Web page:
“The binding agent between all of our pages and contributors is a desire to print from the third-dimension, using both the tools that Gutenberg left us over 500 years ago and the tools of today such as the laser cutter. Printing using wood and lead type cannot be replicated digitally – the look, the feel, and even the smell offer an antidote to much of today’s commercial printing.”

(Loaring and Randle, 2021)

Double Dagger is a collaboration between Nick Loaring, of The Print Project, and Pat Randle, of Nomad Letterpress. The idea was formed, rather oddly, in 2013 on a sunny Somerset field. This was the first year Glastonbury festival had attempted to print their daily newspaper on a Heidelberg cylinder press using hot-metal type. The Linotype machine, which casts the hot-metal type for printing, had decided it no longer wanted to work. The newspaper was still printed on the Heidelberg, but the use of polymer plates rather than hot-metal type was the spark that started the Double Dagger conversation.

The first issue was released some 3 years later. To date they have released 3 issues, all full of letterpress goodness. Each issue is printed with lead type, none of that Polymer they had been forced to use at Glastonbury. Contributors include Stanley Donwood, Dafi Kühne, Ellen Bills and Thomas Mayo amongst many others.

You won’t be surprised to hear Nick & Pat are two of my favourite printers. Nick produces some of the most beautiful bold prints, you’ll find his work at The Print Project. Pat works out of Whittington Press and is the printer of Matrix ‘the finest periodical of the book arts of the 20th Century’. His imprint is Nomad Letterpress, where you’ll find some of the amazing books he has published.

If you want to know more about this publication check out the Double Dagger website, issue 1-2 are sold out but you could get your hands on issue 3. Follow Double Dagger on Instagram for any updates and to find out when / if they release an issue 4.

Lost words of letterpress

A2 Letterpress printed poster of printing terms
Lost words of Fleet Street, Mick Clayton and Catherine Dixon, Printed at St Bride, 2019

For those of you who have been introduced to letterpress, you will be aware of the many confusing terms we use in the workshop. I’m sure you’ve already forgotten what a Quoin is. Well, let me confuse you further.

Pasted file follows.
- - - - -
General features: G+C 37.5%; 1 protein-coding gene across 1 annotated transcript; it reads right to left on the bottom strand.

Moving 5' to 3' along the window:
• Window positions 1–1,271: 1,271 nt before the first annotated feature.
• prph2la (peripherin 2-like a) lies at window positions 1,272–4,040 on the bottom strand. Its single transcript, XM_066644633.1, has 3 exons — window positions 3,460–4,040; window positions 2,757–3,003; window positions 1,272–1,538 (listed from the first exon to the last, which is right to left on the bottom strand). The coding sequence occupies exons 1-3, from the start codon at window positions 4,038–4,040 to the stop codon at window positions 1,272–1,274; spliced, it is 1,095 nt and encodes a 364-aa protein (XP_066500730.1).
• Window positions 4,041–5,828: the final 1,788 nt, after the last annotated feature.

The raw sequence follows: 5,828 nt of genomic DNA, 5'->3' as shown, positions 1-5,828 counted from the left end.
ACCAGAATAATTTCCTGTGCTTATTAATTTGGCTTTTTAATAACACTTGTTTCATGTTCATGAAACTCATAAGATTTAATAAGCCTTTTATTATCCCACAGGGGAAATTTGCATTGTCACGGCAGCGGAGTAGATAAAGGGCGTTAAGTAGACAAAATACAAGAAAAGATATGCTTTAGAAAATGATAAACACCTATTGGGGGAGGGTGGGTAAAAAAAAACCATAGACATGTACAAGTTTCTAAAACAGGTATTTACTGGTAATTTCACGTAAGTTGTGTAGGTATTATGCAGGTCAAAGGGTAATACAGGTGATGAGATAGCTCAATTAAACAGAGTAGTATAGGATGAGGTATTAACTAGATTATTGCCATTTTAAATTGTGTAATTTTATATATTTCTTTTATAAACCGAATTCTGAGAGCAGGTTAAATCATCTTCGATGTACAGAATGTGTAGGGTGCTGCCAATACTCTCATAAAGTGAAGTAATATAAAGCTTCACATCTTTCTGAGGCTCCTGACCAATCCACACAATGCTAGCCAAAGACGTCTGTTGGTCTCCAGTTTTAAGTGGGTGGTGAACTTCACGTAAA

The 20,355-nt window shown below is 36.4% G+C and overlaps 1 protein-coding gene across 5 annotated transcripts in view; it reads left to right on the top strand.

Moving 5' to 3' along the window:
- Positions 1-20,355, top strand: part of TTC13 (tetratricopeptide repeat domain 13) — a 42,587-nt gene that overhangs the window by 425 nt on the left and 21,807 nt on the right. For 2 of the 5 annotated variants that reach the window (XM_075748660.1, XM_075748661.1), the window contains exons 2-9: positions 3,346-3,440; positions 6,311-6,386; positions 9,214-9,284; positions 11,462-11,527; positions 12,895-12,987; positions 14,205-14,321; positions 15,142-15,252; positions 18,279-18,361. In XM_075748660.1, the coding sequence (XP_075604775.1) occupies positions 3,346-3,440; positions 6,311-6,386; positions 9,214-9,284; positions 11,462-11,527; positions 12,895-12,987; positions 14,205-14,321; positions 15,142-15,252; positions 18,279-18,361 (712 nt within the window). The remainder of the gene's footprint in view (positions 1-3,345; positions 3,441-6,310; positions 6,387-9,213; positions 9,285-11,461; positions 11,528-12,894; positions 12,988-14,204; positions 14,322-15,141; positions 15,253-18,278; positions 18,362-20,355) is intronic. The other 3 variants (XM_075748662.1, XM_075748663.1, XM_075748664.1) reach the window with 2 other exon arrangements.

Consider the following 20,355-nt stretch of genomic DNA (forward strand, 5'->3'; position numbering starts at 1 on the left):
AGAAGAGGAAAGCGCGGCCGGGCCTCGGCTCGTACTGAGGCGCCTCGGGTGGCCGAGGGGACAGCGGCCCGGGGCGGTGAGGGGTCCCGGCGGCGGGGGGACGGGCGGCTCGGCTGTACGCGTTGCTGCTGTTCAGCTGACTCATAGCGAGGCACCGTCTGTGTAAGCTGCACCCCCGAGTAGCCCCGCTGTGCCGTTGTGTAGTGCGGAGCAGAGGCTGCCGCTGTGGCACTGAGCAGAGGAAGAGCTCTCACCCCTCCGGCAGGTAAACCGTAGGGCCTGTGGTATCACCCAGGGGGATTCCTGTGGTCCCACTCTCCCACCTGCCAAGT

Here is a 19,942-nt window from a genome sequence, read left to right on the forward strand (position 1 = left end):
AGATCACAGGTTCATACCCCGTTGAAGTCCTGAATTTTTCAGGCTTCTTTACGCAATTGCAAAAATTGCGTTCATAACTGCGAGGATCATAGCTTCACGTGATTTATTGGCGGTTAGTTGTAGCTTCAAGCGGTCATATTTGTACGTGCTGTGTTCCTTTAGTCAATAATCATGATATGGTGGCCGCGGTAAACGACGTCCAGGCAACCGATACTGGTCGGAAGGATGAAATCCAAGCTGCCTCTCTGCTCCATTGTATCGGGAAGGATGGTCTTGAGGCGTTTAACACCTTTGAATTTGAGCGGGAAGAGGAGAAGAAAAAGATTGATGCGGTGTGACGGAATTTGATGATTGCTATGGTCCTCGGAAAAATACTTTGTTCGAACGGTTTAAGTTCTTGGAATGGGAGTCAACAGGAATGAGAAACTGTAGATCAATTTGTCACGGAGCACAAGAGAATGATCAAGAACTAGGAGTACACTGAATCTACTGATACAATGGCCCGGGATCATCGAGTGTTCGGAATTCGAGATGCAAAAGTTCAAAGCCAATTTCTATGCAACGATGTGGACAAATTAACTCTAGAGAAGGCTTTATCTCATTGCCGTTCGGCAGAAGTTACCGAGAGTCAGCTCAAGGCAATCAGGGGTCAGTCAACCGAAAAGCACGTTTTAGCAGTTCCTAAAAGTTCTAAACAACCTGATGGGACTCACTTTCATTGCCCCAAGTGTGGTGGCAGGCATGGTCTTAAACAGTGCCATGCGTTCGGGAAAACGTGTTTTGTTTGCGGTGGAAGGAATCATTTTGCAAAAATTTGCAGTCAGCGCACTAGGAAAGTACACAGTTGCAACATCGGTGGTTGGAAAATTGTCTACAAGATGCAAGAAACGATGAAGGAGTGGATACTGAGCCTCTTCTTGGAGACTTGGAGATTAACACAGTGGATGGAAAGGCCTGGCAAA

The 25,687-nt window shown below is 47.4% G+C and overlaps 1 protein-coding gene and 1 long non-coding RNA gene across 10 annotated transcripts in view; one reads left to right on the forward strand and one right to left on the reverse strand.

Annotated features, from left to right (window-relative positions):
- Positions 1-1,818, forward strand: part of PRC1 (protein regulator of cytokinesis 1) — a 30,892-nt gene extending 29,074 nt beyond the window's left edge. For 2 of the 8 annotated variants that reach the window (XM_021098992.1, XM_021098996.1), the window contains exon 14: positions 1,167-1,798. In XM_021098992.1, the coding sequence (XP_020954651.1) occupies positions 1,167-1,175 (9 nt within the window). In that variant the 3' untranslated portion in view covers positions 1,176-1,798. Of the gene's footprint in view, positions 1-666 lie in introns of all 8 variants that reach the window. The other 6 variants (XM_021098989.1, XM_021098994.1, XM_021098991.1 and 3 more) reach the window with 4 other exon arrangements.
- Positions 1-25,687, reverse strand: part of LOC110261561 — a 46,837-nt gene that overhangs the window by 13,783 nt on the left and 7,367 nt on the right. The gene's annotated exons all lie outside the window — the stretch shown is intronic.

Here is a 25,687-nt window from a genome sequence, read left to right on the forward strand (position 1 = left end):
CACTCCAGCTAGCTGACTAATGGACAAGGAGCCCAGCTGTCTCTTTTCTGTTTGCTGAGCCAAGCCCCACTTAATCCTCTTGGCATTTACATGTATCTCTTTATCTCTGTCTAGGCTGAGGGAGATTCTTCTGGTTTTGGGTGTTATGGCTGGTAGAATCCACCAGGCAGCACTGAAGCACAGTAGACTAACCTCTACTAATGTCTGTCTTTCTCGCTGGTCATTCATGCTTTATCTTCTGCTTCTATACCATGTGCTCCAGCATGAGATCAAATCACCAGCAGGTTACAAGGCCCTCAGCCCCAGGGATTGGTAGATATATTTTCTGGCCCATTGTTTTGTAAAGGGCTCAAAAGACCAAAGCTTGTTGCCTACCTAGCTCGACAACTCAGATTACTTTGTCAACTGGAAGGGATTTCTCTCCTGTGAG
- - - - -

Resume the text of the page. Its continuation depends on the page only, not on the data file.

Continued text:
I am fortunate enough to work alongside others at St Bride Foundation who worked in letterpress when it was a larger part of the printing industry. One of the things I love about my role at St Bride is the wealth of letterpress history that I am taught through my colleagues. They’re constantly reminiscing about the good old days, in specific, the ‘words’ they used to use whilst on the job as seen below:

A.B.P. — anything but print (a lazy person)

Bang Out — celebration of retirement or conclusion of apprenticeship

K.D. — A private job (keep dark)

Knowing Your Boxes — Being aware of what you are doing or talking about

N.F. — a companion who hears or observes something intended for them and ignores it (no fly)

On the Coach — Not speaking to someone

Out of Sorts — running out of the type you need

Pieing Your Case — accidentally mixing the type so that they have to be sorted out

Putting up the Half-Double — ending a conversation on a particular subject

Quire — twenty-five copies / sheets of the same paper

Space Up — an argument

Stop Press — a small stereo added to a blank column, for breaking news while printing

Wrong Fount — a suspicious character

If you are interested in printing history, LCC archive have a fantastic collection linking back to its time at St Bride Foundation. St Bride Library holds one of the world’s most significant collections of books about printing. As well as many physical objects available for viewing, but not until the pandemic restrictions allow. Until then, please stay tuned for the next letterpress post and stay safe and well.

In the mean time, why not watch this short film Banging Out — Fleet Street Remembered a documentary film based on oral history interviews with former printers and journalists.


Mick Clayton and Catherine Dixon, Lost Words of Fleet Street, A2 Letterpress Poster part of the Collections and Collaborations event held on 14 May 2019 as a visual celebration of the St Bride Library. Available at St Bride.

Rowles, G., 1949. The ‘Line’ Is On. London: London Society of Compositors, pp.101-103.